Private Debt Investor-
According to partners William Brady, Kris Hansen and Jennifer Yount, direct lenders need to be strategic about higher default rates.
Q: What challenges do direct lenders face in the current environment?
William Brady: Direct lenders face challenges on two fronts: they are under tremendous pressure to deploy capital in a still highly competitive market and, at the same time, they need to protect against downturns to maximize value and returns. They must remain commercial and competitive while protecting their LP’s investment in these times of incredible uncertainty. This requires a delicate balancing act.
Kris Hansen: Given the global macro environment, direct lenders should prepare for a higher default rate. We work with our clients to draft their new deal documentation in a way that remains competitive but also protects them in the event of a recession. In the event of default, both issuers and sponsors want maximum flexibility, which comes at a price for both parties.
Jennifer Young: With increasing portfolio diversification – across geographies, industries, products and asset classes – direct lenders need diversification of expertise for their investments. The typical analysis of “how does a lender get out of credit before a lender gets credit” often requires a range of specialists across asset classes, products, industries and geographies .
Q: How can managers maximize opportunities on initial transactions to tighten certain credit terms?
JY: Many direct lenders keep a wish list to tighten terms. But in this market – which remains competitive – it’s not realistic to have every item on your wish list. You have to prioritize. For these priority items, direct lenders signal them earlier in the process to avoid surprises later in the negotiations.
WB: The focus is on the common thread between staying competitive and protecting downsides – primarily leakage and leverage. This applies on both fronts to credit arrangements with the borrower (J.Crew, Chewy, Envision, etc.) and other lenders (Serta, Revlon, etc.). It is essential to focus on the most critical “must have” underwriting protections while remaining commercial on other less critical terms.
KH: We do a lot of bridging loans in distress situations and rescue financing in larger distress scenarios. It is essential that those negotiating the documents in these situations have in-depth experience of transactions in which sponsors and lenders have taken advantage of document deficiencies so that areas of exploitation can be dealt with in the most advantageous manner for the lenders. .
For example, it is common for a sponsor to have a non-wholly owned subsidiary, which has operated in the past. However, it remains difficult to negotiate this outside of credit agreements because sponsors still control the flow of transactions and so lenders must protect themselves in other ways.
Many of these exceptions in the documents have been used to keep lenders at bay and favor some lenders over others. In private credit, there are generally fewer lenders and they tend to know each other, so there is a higher trust factor, but that does not replace experience with documents and knowledge of where look for potential problems.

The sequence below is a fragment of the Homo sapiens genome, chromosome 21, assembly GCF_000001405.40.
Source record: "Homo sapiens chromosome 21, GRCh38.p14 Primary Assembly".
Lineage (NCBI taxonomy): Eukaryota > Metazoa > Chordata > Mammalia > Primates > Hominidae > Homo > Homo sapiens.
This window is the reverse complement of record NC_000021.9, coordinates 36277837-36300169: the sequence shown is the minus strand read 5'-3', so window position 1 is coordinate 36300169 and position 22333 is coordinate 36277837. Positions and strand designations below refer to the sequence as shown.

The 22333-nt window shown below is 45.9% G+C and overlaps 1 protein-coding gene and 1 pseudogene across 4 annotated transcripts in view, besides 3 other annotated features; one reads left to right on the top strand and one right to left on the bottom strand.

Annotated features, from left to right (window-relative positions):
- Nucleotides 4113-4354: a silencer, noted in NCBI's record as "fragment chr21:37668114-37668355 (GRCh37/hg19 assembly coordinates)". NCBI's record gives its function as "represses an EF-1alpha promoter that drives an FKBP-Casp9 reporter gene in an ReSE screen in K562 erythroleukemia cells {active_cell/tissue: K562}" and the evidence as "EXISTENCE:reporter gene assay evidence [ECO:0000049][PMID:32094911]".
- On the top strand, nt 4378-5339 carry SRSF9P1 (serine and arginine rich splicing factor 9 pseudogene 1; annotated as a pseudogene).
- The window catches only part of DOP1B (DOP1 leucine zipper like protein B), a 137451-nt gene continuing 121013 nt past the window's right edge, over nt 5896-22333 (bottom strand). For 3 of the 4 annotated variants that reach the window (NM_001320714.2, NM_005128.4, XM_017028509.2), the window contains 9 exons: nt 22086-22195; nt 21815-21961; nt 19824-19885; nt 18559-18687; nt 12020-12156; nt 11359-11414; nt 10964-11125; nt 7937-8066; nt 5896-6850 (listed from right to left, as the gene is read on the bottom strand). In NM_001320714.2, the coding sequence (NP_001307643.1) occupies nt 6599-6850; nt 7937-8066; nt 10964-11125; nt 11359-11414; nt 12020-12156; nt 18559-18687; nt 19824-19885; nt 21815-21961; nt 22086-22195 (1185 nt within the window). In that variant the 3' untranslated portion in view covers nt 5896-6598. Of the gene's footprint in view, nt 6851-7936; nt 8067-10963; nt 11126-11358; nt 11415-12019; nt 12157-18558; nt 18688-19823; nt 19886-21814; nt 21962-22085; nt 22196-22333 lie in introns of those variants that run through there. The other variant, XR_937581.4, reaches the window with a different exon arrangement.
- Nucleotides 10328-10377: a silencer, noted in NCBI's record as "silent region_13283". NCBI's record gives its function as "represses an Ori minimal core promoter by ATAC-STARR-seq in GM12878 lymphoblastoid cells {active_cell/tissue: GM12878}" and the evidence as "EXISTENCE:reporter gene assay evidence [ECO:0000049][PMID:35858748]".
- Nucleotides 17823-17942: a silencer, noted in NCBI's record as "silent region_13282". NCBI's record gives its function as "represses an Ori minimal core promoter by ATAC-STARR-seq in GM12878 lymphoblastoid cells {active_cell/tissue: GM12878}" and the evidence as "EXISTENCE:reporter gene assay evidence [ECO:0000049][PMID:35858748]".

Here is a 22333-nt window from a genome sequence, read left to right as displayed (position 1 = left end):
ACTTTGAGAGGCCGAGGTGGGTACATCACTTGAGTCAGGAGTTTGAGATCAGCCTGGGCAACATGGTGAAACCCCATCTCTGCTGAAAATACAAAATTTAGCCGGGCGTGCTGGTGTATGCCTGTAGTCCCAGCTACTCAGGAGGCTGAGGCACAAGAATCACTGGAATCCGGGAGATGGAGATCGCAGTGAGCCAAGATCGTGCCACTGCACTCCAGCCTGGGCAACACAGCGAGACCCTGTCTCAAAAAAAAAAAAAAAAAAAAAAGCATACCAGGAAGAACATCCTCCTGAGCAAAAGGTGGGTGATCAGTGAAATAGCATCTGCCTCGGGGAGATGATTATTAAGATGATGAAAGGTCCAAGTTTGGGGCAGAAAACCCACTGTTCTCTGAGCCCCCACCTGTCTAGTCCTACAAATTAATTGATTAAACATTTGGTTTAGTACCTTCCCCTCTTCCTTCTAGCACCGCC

Q: What can direct lenders do to protect existing transactions and maximize value?
WB: It is essential to be proactive and take the lead while communicating strategically with other interested parties, including certain lenders. Who you talk to or don’t talk to, and what you say or don’t say will matter. Navigating towards a consensus among certain constituents to maximize value is not an easy task, but it is achievable with a proactive plan. It is also essential to understand the cause of the distress, as every agreement is different and there is no “one size fits all” solution.
JY: We maintain a list of our distressed credits and frequently review the list to determine if any trends are emerging and, if so, whether these trends are consistent with available data, geopolitical events or court cases. When a trend or theme emerges, we communicate with our direct lender clients. As examples, we have seen some themes related to labor shortages and data privacy.
To protect value, direct lenders are often in frequent communication with the company or private equity sponsor to ensure everyone is on the same page about the issues, plan and next steps. . Situations with this approach are where we see the most success in terms of stabilizing credits.
KH: It is very important to be able to have an agency relationship that favors the lenders, especially in difficult situations. We have noticed that if we inherit an agreement it can be very difficult to remove the agent and many sponsor-friendly arrangements rely on the consent of the agent. Therefore, it is very important to have an agent who is willing to communicate with lenders and follow their guidelines and appoint this type of agent initially or get to work early to replace the incumbent agent.